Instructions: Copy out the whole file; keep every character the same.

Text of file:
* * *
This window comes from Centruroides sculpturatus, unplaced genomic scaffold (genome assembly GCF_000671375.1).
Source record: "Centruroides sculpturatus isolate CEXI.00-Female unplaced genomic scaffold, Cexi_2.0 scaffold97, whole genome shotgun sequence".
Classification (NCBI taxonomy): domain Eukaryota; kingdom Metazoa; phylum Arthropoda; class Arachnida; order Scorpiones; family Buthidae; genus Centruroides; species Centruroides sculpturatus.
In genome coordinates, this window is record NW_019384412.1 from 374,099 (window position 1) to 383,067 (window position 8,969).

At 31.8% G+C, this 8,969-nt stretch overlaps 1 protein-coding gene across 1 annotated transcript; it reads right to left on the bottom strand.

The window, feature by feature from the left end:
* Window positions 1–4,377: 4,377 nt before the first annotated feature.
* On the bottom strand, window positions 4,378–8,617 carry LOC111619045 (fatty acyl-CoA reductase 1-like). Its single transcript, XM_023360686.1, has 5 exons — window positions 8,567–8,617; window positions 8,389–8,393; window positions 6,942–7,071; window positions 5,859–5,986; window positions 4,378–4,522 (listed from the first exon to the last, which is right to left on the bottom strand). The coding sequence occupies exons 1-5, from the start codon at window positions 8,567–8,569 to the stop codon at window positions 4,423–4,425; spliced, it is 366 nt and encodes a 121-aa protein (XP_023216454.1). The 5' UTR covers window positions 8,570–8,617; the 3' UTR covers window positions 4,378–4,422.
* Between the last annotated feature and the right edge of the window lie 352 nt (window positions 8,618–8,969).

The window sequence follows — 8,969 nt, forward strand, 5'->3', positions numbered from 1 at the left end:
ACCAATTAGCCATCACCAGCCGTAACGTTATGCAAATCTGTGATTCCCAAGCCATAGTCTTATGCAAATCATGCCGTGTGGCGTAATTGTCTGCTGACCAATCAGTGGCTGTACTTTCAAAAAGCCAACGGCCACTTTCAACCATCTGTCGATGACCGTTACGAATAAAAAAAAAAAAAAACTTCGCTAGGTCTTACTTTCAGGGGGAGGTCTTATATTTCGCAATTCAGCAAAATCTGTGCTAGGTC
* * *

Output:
This window comes from Centruroides sculpturatus, unplaced genomic scaffold (genome assembly GCF_000671375.1).
Source record: "Centruroides sculpturatus isolate CEXI.00-Female unplaced genomic scaffold, Cexi_2.0 scaffold97, whole genome shotgun sequence".
Classification (NCBI taxonomy): domain Eukaryota; kingdom Metazoa; phylum Arthropoda; class Arachnida; order Scorpiones; family Buthidae; genus Centruroides; species Centruroides sculpturatus.
In genome coordinates, this window is record NW_019384412.1 from 374,099 (window position 1) to 383,067 (window position 8,969).

At 31.8% G+C, this 8,969-nt stretch overlaps 1 protein-coding gene across 1 annotated transcript; it reads right to left on the bottom strand.

The window, feature by feature from the left end:
* Window positions 1–4,377: 4,377 nt before the first annotated feature.
* On the bottom strand, window positions 4,378–8,617 carry LOC111619045 (fatty acyl-CoA reductase 1-like). Its single transcript, XM_023360686.1, has 5 exons — window positions 8,567–8,617; window positions 8,389–8,393; window positions 6,942–7,071; window positions 5,859–5,986; window positions 4,378–4,522 (listed from the first exon to the last, which is right to left on the bottom strand). The coding sequence occupies exons 1-5, from the start codon at window positions 8,567–8,569 to the stop codon at window positions 4,423–4,425; spliced, it is 366 nt and encodes a 121-aa protein (XP_023216454.1). The 5' UTR covers window positions 8,570–8,617; the 3' UTR covers window positions 4,378–4,422.
* Between the last annotated feature and the right edge of the window lie 352 nt (window positions 8,618–8,969).

The window sequence follows — 8,969 nt, forward strand, 5'->3', positions numbered from 1 at the left end:
ACCAATTAGCCATCACCAGCCGTAACGTTATGCAAATCTGTGATTCCCAAGCCATAGTCTTATGCAAATCATGCCGTGTGGCGTAATTGTCTGCTGACCAATCAGTGGCTGTACTTTCAAAAAGCCAACGGCCACTTTCAACCATCTGTCGATGACCGTTACGAATAAAAAAAAAAAAAAACTTCGCTAGGTCTTACTTTCAGGGGGAGGTCTTATATTTCGCAATTCAGCAAAATCTGTGCTAGGTC